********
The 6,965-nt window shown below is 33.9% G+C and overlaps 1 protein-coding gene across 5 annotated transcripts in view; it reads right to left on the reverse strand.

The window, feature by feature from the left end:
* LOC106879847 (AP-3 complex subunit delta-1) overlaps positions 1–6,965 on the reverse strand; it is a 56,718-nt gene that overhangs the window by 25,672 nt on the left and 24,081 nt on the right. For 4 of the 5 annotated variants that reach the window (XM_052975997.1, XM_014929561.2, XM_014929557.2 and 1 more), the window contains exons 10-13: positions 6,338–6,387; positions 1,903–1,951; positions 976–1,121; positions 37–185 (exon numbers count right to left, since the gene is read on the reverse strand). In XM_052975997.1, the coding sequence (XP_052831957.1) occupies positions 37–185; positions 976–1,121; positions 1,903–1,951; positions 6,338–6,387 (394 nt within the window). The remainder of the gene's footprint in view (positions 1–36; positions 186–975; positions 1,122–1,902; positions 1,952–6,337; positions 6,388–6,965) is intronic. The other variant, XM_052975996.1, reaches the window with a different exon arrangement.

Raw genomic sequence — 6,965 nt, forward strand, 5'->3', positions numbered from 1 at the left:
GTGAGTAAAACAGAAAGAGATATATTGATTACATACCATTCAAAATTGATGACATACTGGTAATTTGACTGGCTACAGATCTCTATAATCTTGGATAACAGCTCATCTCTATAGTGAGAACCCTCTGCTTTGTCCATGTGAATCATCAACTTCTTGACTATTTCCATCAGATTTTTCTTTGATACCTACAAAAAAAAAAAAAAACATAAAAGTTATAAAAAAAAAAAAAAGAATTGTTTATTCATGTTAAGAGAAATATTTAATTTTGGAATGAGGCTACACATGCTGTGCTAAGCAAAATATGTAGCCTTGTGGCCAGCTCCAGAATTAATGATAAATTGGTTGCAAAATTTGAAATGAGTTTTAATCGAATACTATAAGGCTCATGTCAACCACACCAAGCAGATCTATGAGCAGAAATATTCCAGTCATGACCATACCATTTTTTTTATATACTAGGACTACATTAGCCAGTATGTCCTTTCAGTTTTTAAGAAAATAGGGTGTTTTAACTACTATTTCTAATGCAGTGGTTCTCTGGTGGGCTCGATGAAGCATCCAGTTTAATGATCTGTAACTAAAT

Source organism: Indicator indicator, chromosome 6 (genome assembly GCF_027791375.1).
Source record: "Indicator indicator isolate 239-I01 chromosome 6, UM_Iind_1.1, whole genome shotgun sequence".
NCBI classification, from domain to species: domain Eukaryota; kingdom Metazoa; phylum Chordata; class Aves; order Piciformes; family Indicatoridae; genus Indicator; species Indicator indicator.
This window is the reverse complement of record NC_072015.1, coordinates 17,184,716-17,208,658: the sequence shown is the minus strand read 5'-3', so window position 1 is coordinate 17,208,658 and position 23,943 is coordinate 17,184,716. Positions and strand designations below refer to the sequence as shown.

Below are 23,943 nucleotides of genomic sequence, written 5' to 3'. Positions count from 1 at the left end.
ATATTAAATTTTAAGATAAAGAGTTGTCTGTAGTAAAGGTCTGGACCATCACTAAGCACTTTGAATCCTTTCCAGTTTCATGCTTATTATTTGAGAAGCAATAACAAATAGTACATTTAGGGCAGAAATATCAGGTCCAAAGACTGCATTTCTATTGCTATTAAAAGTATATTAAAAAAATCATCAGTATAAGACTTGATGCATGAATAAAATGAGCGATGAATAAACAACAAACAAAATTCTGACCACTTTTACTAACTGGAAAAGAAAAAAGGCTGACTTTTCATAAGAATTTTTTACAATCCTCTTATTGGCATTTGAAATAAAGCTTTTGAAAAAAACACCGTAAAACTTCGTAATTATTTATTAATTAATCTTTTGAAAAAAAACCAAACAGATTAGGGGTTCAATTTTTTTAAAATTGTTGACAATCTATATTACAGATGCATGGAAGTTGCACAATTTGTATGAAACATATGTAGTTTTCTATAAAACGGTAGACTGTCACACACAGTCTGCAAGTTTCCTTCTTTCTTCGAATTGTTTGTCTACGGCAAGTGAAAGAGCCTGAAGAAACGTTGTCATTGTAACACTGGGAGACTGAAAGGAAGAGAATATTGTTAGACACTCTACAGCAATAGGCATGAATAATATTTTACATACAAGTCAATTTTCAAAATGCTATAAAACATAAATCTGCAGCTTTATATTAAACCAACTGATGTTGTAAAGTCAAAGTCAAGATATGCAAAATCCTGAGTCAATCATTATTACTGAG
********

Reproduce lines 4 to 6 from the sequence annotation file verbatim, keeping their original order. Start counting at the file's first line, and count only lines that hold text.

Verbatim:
Raw genomic sequence — 6,965 nt, forward strand, 5'->3', positions numbered from 1 at the left:
GTGAGTAAAACAGAAAGAGATATATTGATTACATACCATTCAAAATTGATGACATACTGGTAATTTGACTGGCTACAGATCTCTATAATCTTGGATAACAGCTCATCTCTATAGTGAGAACCCTCTGCTTTGTCCATGTGAATCATCAACTTCTTGACTATTTCCATCAGATTTTTCTTTGATACCTACAAAAAAAAAAAAAAACATAAAAGTTATAAAAAAAAAAAAAAGAATTGTTTATTCATGTTAAGAGAAATATTTAATTTTGGAATGAGGCTACACATGCTGTGCTAAGCAAAATATGTAGCCTTGTGGCCAGCTCCAGAATTAATGATAAATTGGTTGCAAAATTTGAAATGAGTTTTAATCGAATACTATAAGGCTCATGTCAACCACACCAAGCAGATCTATGAGCAGAAATATTCCAGTCATGACCATACCATTTTTTTTATATACTAGGACTACATTAGCCAGTATGTCCTTTCAGTTTTTAAGAAAATAGGGTGTTTTAACTACTATTTCTAATGCAGTGGTTCTCTGGTGGGCTCGATGAAGCATCCAGTTTAATGATCTGTAACTAAAT

Source organism: Indicator indicator, chromosome 6 (genome assembly GCF_027791375.1).